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Beyond Pop Creative Leadership

December 14, 2016




adjective: pop

  1. of or relating to commercial popular songs or music
    ‘a pop singer’; ‘pop music’ 
  2. of or relating to pop art.
  3. (especially of a technical, cultural, or academic subject) reflecting or aimed at the tastes of the general masses of people; made accessible to the general public; popularized.
    ‘pop psychology’; ’pop culture’; ‘pop novels’

During a recent visit to Silicon Valley, I was struck by the variety of distinct leadership offers promising to inspire creative performance and transform business innovation. This apparent cottage industry produced around the building of creative advantage – for individuals seeking personal fulfillment and businesses striving for success in the marketplace – obviously extends far beyond the tech sector or Northern California. ‘Creative leadership’ is also hardly new: as an outstanding 2015 article by business scholar Babis Mainemelis and colleagues documented, the idea has been deployed in various ways since the late 1950s. While many educational and consulting providers offer substantive contributions to its continuing evolution, others appear to exploit the current hype for their own profit. What follows are seven ways that creative leadership can be superficially marketed and over-simplified – as well as some more responsible approaches to this powerful way of thinking and leading.

1. What Would Google Do?

Autodesk strategist Bill O’Connor evocatively refers to the persistent, high-level celebration of successful creative organizations and leaders as ‘creative voyeurism’ and ‘innovation porn’. From Pixar, Apple, and Tencent to Sheryl Sandberg, Jack Ma, and Elon Musk, we tend to fixate on particular heroic successes – for example, life-changing products and distinctive innovation processes – without exploring more fully the specific conditions and situations in which they emerged (not to mention details of the many more failures occurring in these same settings). One such obvious distinction to be drawn is between digital- or tech-driven start-ups and legacy firms whose markets, resources and goals vary tremendously. The truer lessons of many of these success stories involve, in fact, the complex details of how leaders have imaginatively shaped and navigated their very different contexts.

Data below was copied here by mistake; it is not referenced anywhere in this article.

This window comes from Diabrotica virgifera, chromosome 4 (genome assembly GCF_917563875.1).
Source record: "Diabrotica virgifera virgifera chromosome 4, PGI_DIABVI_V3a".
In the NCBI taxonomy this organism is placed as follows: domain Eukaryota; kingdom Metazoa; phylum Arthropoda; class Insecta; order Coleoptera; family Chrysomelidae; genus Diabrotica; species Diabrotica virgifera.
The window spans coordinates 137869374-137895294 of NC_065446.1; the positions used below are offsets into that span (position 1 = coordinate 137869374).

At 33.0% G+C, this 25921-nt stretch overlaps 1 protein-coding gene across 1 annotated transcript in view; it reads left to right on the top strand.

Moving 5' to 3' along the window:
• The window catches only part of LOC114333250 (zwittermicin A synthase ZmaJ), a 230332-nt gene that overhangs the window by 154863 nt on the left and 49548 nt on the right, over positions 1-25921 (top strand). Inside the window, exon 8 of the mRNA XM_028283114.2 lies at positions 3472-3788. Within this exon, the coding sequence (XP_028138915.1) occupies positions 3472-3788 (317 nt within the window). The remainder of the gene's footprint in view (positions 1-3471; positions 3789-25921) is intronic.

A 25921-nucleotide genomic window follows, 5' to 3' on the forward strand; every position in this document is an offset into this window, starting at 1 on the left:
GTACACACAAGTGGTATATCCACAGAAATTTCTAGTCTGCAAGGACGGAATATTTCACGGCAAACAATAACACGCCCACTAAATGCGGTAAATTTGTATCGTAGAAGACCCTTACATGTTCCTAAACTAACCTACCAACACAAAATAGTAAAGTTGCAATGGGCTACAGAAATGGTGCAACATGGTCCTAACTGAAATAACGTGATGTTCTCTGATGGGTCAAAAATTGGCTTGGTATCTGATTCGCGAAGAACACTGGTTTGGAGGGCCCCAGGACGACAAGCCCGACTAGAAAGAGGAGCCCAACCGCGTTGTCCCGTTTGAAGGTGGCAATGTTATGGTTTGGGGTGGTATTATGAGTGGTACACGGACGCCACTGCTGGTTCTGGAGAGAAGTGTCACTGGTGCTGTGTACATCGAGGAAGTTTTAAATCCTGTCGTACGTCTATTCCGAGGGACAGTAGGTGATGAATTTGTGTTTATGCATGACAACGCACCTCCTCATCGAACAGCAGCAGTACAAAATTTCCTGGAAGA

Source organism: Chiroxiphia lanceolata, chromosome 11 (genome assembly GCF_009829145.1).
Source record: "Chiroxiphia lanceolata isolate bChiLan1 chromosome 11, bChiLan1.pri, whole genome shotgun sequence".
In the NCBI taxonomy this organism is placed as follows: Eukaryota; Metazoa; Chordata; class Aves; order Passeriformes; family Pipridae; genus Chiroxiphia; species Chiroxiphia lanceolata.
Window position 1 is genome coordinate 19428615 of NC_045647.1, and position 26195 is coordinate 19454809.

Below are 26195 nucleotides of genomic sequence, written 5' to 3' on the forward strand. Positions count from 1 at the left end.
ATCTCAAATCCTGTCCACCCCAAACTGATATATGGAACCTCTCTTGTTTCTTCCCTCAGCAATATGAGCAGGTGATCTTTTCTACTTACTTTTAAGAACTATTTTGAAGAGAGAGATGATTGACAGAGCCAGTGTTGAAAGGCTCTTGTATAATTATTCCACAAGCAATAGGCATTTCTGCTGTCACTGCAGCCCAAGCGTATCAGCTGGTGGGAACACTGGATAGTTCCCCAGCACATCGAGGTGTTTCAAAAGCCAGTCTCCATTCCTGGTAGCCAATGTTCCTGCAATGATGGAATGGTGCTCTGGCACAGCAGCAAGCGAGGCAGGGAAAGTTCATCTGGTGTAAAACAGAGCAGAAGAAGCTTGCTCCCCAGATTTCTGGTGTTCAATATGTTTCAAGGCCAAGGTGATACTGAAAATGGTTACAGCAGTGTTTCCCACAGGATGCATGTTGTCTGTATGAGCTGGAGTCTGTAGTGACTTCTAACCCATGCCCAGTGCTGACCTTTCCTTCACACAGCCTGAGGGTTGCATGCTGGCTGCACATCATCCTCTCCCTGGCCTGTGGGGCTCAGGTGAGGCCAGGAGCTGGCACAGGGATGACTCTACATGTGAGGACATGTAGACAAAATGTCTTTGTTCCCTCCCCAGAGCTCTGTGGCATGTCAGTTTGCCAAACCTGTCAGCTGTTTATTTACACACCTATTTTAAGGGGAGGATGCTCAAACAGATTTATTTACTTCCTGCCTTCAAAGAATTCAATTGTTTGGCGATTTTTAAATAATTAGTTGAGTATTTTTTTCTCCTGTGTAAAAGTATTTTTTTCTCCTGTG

2. And Now For Something Completely Different (and New!) …

Researchers ordinarily define ‘creativity’ as a combination of novelty, utility, and, sometimes, surprise. Yet in practice, novelty and difference are often disproportionately prized. Analyzing creative awards in advertising, for example, marketing researchers Mark Kilgour and Sheila Sasser found a prioritizing of originality over strategic concerns. Even when attention to strategy or effectiveness is on par with novelty, focus typically remains on the creativity of products or services. This despite the fact that oftentimes more far-reaching innovations guided by creative leaders occur elsewhere in the value chain or business model. As lean start-up and entrepreneurial innovation methodologies have gone mainstream in building new businesses, leaders and analysts have addressed these varied sources of advantage more consistently. In many established firms, too, an opportunity exists to gain advantage by being more open to changing business models, to accepting evidence from customers (rather than dwelling on competition), to fully engaging senior leadership, and to integrating innovation and execution.

3. Searching for a Creative (Leadership) Savior

As Harvard Dean Rakesh Khurana argued in his valuable 2002 study, Searching for a Corporate Savior, many organizations engage in an ‘irrational quest for charismatic CEOs’ from the outside. That quest is arguably even more pronounced in businesses reliant on creativity and innovation where leaders’ charisma is often crossed with a perception of individual creative gifts or ‘genius’. (The search is also relevant to how some businesses seek out educators and consultants as much for their apparent charisma and creativity as any demonstrated ability to improve business or creative performance.) More humility is needed from would-be leaders (and, again, consultants) in the face of uncertain and volatile futures, as is a greater reliance on research-substantiated approaches to greater effectiveness and empowerment, like Stanford professor Jeffrey Pfeffer discussed in last year’s Leadership B.S.

4. Follow Your Passion!